Many people are happy with a big box store tv, Sonos soundbar, Appletv (or other streaming box), and small directv or cable box stuck behind the display.
Sat box remote handles 90% of their needs, grab the ATV remote (or app) for when you want to use that.

That same job years ago was a plasma, 5.1 speaker system, AVR, Cable/sat box, DVD player, CD Changer or hdd based music player, programmable remote, gateway, pull out rack, power management, quality cabling and a fan system. Maybe throw in an XM tuner if they wanted a bit more audio diversity. I did probably hundreds of this setup in tract houses, condos etc.

We are left with a bunch of products we make little to no margin on coupled with 100% network dependence, odd intermittent HDMI issues, logins and firmware.

Yes, there is still work to be done as most clients won't want to tackle the 2018 version of a living room system but we are left with very little meat on the bone and a lot more annoying phone calls.
I am a trained professional..... Do not attempt this stunt at home.
Post 29 made on Thursday November 29, 2018 at 08:59
andrewinboulder
Senior Member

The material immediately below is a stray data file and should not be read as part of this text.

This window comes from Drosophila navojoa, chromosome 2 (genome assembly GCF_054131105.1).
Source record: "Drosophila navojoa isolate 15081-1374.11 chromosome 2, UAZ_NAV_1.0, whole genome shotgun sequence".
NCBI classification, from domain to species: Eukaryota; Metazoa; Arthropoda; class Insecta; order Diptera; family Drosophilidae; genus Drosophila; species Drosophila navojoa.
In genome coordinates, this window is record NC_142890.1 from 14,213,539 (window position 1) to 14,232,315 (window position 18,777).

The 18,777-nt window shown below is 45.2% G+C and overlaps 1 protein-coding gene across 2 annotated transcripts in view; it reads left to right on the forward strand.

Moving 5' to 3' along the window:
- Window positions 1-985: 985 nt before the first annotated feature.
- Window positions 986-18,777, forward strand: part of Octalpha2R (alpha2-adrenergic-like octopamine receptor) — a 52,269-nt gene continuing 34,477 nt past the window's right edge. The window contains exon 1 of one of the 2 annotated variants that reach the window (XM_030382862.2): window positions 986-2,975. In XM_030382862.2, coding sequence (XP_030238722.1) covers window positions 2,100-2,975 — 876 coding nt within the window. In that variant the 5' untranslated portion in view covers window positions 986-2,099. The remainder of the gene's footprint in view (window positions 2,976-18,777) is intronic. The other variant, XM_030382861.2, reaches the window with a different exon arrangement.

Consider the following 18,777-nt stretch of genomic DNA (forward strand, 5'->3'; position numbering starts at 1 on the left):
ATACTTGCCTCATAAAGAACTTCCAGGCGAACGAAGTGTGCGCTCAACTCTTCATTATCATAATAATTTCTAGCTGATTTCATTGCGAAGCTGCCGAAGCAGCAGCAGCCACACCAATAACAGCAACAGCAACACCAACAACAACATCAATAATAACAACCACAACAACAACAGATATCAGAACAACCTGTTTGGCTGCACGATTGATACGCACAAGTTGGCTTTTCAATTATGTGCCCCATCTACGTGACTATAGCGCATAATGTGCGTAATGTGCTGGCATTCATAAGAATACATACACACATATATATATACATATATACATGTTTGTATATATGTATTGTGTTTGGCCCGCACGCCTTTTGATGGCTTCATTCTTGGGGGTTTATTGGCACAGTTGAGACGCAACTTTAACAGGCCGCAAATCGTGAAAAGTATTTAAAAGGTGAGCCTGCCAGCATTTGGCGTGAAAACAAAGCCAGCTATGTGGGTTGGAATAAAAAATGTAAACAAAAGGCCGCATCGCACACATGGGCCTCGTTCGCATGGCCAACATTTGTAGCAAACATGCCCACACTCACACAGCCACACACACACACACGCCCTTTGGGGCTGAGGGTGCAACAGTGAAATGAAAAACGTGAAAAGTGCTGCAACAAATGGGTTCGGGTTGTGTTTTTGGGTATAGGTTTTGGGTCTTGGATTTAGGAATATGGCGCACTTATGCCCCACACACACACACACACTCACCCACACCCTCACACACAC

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On November 29, 2018 at 01:53, Richie Rich said...
IMO, the days of big, involved home automation systems in all but ultra high end residential are drawing to a close.

Many people are happy with a big box store tv, Sonos soundbar, Appletv (or other streaming box), and small directv or cable box stuck behind the display.
Sat box remote handles 90% of their needs, grab the ATV remote (or app) for when you want to use that.

That same job years ago was a plasma, 5.1 speaker system, AVR, Cable/sat box, DVD player, CD Changer or hdd based music player, programmable remote, gateway, pull out rack, power management, quality cabling and a fan system. Maybe throw in an XM tuner if they wanted a bit more audio diversity. I did probably hundreds of this setup in tract houses, condos etc.

We are left with a bunch of products we make little to no margin on coupled with 100% network dependence, odd intermittent HDMI issues, logins and firmware.

Yes, there is still work to be done as most clients won't want to tackle the 2018 version of a living room system but we are left with very little meat on the bone and a lot more annoying phone calls.

Ha ha so true.
Post 30 made on Thursday November 29, 2018 at 09:33
Fins
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11,598
I think you have it backwards. Most people have had no idea our industry exists. With DIY ďautomationĒ products people are finally learning this tech is real and not sci-fi. But as time goes on the current level of nonsmart smart home products will not be good enough. People will want their devices to really integrate. The question will be if google and apple can make that happen.
Civil War reenactment is LARPing for people with no imagination.